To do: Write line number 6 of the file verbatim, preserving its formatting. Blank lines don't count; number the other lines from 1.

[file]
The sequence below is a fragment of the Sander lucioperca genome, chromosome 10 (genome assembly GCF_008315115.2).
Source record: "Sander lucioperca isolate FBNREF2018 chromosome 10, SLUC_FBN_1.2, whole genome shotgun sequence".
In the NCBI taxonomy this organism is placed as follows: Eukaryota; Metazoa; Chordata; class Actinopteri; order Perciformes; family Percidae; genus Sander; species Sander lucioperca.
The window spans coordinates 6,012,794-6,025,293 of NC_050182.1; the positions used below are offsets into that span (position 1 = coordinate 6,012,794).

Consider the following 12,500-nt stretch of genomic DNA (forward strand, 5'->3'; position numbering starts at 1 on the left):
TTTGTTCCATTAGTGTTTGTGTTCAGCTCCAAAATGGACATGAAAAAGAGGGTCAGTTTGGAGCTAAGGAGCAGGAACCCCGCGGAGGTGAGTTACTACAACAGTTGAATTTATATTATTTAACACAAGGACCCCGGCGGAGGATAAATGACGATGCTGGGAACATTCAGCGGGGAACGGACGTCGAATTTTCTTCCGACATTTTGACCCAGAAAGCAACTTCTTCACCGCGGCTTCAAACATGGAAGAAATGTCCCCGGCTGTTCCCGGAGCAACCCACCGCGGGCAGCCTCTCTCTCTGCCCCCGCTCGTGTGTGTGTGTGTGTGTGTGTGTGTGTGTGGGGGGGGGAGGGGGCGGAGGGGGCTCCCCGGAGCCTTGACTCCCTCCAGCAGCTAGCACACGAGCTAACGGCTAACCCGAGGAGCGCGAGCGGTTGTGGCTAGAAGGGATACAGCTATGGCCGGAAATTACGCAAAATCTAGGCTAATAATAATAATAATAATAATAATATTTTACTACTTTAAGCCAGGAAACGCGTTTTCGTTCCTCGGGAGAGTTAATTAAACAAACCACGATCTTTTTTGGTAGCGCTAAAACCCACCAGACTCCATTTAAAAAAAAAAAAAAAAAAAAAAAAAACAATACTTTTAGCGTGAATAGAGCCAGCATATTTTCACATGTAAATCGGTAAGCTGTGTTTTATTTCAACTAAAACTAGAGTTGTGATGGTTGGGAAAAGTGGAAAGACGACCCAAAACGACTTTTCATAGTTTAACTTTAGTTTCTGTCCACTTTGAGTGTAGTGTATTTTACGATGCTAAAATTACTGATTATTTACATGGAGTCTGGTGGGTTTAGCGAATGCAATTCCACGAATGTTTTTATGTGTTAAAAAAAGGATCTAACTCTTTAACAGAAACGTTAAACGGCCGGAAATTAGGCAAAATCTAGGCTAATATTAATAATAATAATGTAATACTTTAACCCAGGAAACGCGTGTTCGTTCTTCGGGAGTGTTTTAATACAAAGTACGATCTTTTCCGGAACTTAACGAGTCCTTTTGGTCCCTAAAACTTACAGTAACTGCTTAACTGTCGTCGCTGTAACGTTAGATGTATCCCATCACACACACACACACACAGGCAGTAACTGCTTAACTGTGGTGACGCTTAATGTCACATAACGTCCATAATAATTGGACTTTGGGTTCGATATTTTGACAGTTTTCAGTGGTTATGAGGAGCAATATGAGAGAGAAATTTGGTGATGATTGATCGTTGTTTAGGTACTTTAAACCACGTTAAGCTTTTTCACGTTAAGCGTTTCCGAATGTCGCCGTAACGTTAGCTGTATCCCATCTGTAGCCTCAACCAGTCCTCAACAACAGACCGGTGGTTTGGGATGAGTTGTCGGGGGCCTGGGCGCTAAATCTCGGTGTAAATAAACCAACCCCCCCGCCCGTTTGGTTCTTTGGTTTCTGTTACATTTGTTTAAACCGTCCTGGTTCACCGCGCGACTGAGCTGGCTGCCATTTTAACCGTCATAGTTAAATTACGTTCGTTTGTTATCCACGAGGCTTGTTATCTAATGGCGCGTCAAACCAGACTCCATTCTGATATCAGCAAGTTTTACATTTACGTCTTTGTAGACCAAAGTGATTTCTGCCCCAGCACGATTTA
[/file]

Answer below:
TTTGTTCCATTAGTGTTTGTGTTCAGCTCCAAAATGGACATGAAAAAGAGGGTCAGTTTGGAGCTAAGGAGCAGGAACCCCGCGGAGGTGAGTTACTACAACAGTTGAATTTATATTATTTAACACAAGGACCCCGGCGGAGGATAAATGACGATGCTGGGAACATTCAGCGGGGAACGGACGTCGAATTTTCTTCCGACATTTTGACCCAGAAAGCAACTTCTTCACCGCGGCTTCAAACATGGAAGAAATGTCCCCGGCTGTTCCCGGAGCAACCCACCGCGGGCAGCCTCTCTCTCTGCCCCCGCTCGTGTGTGTGTGTGTGTGTGTGTGTGTGTGTGGGGGGGGGAGGGGGCGGAGGGGGCTCCCCGGAGCCTTGACTCCCTCCAGCAGCTAGCACACGAGCTAACGGCTAACCCGAGGAGCGCGAGCGGTTGTGGCTAGAAGGGATACAGCTATGGCCGGAAATTACGCAAAATCTAGGCTAATAATAATAATAATAATAATAATATTTTACTACTTTAAGCCAGGAAACGCGTTTTCGTTCCTCGGGAGAGTTAATTAAACAAACCACGATCTTTTTTGGTAGCGCTAAAACCCACCAGACTCCATTTAAAAAAAAAAAAAAAAAAAAAAAAAACAATACTTTTAGCGTGAATAGAGCCAGCATATTTTCACATGTAAATCGGTAAGCTGTGTTTTATTTCAACTAAAACTAGAGTTGTGATGGTTGGGAAAAGTGGAAAGACGACCCAAAACGACTTTTCATAGTTTAACTTTAGTTTCTGTCCACTTTGAGTGTAGTGTATTTTACGATGCTAAAATTACTGATTATTTACATGGAGTCTGGTGGGTTTAGCGAATGCAATTCCACGAATGTTTTTATGTGTTAAAAAAAGGATCTAACTCTTTAACAGAAACGTTAAACGGCCGGAAATTAGGCAAAATCTAGGCTAATATTAATAATAATAATGTAATACTTTAACCCAGGAAACGCGTGTTCGTTCTTCGGGAGTGTTTTAATACAAAGTACGATCTTTTCCGGAACTTAACGAGTCCTTTTGGTCCCTAAAACTTACAGTAACTGCTTAACTGTCGTCGCTGTAACGTTAGATGTATCCCATCACACACACACACACACAGGCAGTAACTGCTTAACTGTGGTGACGCTTAATGTCACATAACGTCCATAATAATTGGACTTTGGGTTCGATATTTTGACAGTTTTCAGTGGTTATGAGGAGCAATATGAGAGAGAAATTTGGTGATGATTGATCGTTGTTTAGGTACTTTAAACCACGTTAAGCTTTTTCACGTTAAGCGTTTCCGAATGTCGCCGTAACGTTAGCTGTATCCCATCTGTAGCCTCAACCAGTCCTCAACAACAGACCGGTGGTTTGGGATGAGTTGTCGGGGGCCTGGGCGCTAAATCTCGGTGTAAATAAACCAACCCCCCCGCCCGTTTGGTTCTTTGGTTTCTGTTACATTTGTTTAAACCGTCCTGGTTCACCGCGCGACTGAGCTGGCTGCCATTTTAACCGTCATAGTTAAATTACGTTCGTTTGTTATCCACGAGGCTTGTTATCTAATGGCGCGTCAAACCAGACTCCATTCTGATATCAGCAAGTTTTACATTTACGTCTTTGTAGACCAAAGTGATTTCTGCCCCAGCACGATTTA